Development & Application of Theoretical Methods. We
emphasize Cartesian space electron and spin density analysis to
study bonding and most of our developmental efforts are dedicated
to advancements in this area. We focus on ab initio methods achieving
high accuracy with perturbational approaches (MP, G1, G2), density
functional theory (DFT), and CI methods (CASSCF, QCISD). Semi-empirical
formalisms and molecular mechanics are used sporadically as well.
Current developments focuses on density based electrostatic methods
for the study of DNA stacking and intercalation. Our recently
developed density analysis methods for radicals are now being
employed to investigations of radical reaction mechanisms and
novel materials, to atmospheric radical chemistry, and to ESR
spectroscopy. Our interest in fundamental bonding theory concerns
aspects of dative bonding and analyses of energy distributions
in molecules via fragment transfer energy analysis.
Deamination Chemistry: Nucleic Acid Alkylation & Cross-Linking. We have been interested in two types of deaminations and their relation to modifications of DNA bases. The first type relates to the deamination of amines (and derivatives) and their role in the alkylation of DNA. The other relates to the deamination of amino groups in DNA bases. Both of these processes have important biological consequences. In this context, we have been studying decomposition pathways "from the bottom up" beginning with diazonium ions. We proposed a new bonding model and established crucial links between theory and experiment. Current studies of diazonium ions focus on the mechanisms of their SN chemistry and studies of the diazonium ions of DNA bases. To address questions as to the consequences of alkylation on DNA and RNA structure and properties, our initial studies have focused on studies of base pairing.
Non-Synergistic Bonding & Thymine Dimerization. Our
analysis of H-bonded Adenine-Thymine, A=T, suggests that A is
stabilized in A=T while T is significantly destabilized. The notion
of such "non-synergistic bonding", that is, the destabilization
of a molecule by non-covalent association with another molecule
without charge transfer, offers exciting prospects for catalysis.
Current research focuses on detailed analyses of the origins for
non-synergetic bonding. Experimental tests of this theoretical
result focus on physical organic studies of the thymine dimerization,
a process that also is of significance in the context of UV damage
N-Perturbed Extended pi-Systems in
Azines: Crisscross Reactions & Nonlinear Optical Materials.
The stereochemistry and stereoelectronics are studied of push-push,
pull-pull, and push-pull azines X-Ph-(R'C=CR")n-CR=N-N=CR-(R"C=CR')
n-Ph-Y. These azines are important to advancing crisscross
reaction chemistry, that is, the tandem 1,3-dipolar cycloaddition
of azines with dienophiles and they show promise as novel nonlinear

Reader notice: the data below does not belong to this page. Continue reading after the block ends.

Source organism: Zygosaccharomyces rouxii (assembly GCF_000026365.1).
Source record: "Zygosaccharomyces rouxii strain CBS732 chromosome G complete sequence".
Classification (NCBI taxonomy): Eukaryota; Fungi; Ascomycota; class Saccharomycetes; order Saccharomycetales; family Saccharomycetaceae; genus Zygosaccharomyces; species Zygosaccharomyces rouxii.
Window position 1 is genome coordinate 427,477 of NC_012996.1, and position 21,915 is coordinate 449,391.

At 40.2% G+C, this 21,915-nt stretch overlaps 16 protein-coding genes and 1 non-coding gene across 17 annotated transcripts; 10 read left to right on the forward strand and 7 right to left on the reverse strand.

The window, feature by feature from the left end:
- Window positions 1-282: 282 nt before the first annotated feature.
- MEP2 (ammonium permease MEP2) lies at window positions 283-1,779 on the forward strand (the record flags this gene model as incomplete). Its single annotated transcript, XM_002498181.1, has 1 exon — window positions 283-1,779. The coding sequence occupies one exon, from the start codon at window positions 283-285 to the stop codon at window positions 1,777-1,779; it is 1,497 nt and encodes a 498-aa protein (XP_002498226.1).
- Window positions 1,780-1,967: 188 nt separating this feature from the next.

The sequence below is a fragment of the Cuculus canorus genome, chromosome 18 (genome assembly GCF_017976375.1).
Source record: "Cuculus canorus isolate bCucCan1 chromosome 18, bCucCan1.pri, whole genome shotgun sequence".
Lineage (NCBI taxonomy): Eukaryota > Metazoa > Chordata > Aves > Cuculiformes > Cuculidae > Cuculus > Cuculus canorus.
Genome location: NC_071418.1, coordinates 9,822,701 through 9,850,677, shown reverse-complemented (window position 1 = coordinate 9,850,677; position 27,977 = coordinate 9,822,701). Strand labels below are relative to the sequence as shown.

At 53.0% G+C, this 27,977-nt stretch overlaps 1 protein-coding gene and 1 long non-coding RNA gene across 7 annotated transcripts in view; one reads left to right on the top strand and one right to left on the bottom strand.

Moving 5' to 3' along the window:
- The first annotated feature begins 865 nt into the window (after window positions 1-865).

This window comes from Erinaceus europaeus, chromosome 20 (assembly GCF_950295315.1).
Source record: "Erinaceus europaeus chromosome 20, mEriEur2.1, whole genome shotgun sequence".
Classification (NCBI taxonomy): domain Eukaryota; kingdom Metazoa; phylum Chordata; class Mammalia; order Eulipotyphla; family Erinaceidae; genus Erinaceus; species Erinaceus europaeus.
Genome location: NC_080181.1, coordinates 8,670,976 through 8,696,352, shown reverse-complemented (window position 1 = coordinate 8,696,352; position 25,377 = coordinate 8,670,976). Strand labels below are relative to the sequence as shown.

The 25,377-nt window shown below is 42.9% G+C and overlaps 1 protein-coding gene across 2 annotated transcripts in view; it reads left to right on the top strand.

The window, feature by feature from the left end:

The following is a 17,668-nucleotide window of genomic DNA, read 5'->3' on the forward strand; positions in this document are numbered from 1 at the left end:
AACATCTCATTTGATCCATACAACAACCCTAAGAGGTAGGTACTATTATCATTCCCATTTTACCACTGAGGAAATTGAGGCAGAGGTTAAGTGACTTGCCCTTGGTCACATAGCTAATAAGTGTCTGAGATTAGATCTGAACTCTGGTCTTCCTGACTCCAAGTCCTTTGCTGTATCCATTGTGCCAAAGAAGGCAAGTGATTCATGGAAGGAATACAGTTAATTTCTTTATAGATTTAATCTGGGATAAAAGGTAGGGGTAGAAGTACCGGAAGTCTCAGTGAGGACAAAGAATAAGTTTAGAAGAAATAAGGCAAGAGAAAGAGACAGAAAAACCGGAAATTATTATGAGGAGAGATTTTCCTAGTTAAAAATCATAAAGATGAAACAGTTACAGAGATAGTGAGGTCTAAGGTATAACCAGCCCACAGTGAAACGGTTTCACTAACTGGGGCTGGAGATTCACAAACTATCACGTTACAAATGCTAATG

optical materials. In particular, we have found that one of these
azines is highly dipole parallel-aligned in the crystal and indeed
the such a degree of ferroelectric alignment is unprecedented
and was thought to be impossible to achieve. The lattice architecture
of the prototype is now being studied in great detail in collaboration
New Electron-Deficient Materials: Diphosphonium Ions &
Polycharged High-Multiplicity Ions. Our work suggests that
the P analogues of RNN+ might exist. The experimental
approach to diphosphonium ions primarily focuses on the Lewis-acid
assisted ionization of polar diphosphenes. In collaboration with
inorganic chemists, we are studying the oxidation of group VIb
stabilized carbenium ions to polycharged radicals [C(XR)3]y+
(X = S, Se, Te, y = 1-3). State-of-the-art theory (QCISD(T) PES)
indicates novel and unexpected properties which are now being
explored more fully.
(1) "Spin Polarization versus Spin Delocalization."
R. Glaser and G. S.-C. Choy J. Chem. Phys. 1994,
98, 11379-11393, and our publications cited there.
(2) (a) "Benzenediazonium Ion. Generality, Consistency, and
Preferability of the Electron Density Based Dative Bonding Model."
Glaser, R. and Horan C. J. J. Org. Chem. 1995, 60,
7518-7528. (b) "Importance of the Anisotropy of Atoms in
Molecules." R. Glaser & G. S.-C. Choy J. Am. Chem.
Soc. 1993, 115, 2340-2347.
(3) (a) "Crystal Structure of Fe(CO)3(PPh3)2
and ab Initio Study of the Bonding" R. Glaser, Y.-H.Yoo,
G. S. Chen, and C. L. Barnes Organometallics 1994,
13, 2578-2586. (b) "Electron Density Distribution
of beta,beta-Dichlorovinyldiazonium Ion." G. S. Chen, R. Glaser,
and C. L. Barnes J. Chem. Soc., Chem. Commun. 1993,
(4) (a) "Push-Pull Substitution versus Intrinsic or
Packing Related N-N Gauche Preferences in Azines. Synthesis,
Crystal Structures and Packing of Asymmetrical Acetophenone Azines."
G. S. Chen, J. K. Wilbur, C. L. Barnes, and R. Glaser J. Chem.
Soc., Perkin Trans. 2, 1995, 2311-2317. (b) "Polymorphism
and Conformational C=N-N=C Bond Isomers of Azines." G. S.
Chen, M. Anthamatten, C. L. Barnes, and R. Glaser Angew. Chem.
Int. Ed. Engl. 1994, 33, 1081-1083.
(5) (a)"Tris(chalogeno)carbenium-Ionen C(XR)3+
(X = O, S, Se, Te)." D. Ohlmann, C. M. Marchand, H. Grützmacher,
G. S. Chen, D Farmer, R. Glaser, A. Currao, R.
Nesper, and H. Pritzkow Angew. Chem. Int. Ed. Engl. 1996,
35, 300-303. (b) "Phosphorus Analogues of Diazonium
Ions." R. Glaser, C. Horan, and P. Haney J. Phys.
Chem. 1993, 97, 1835-1844.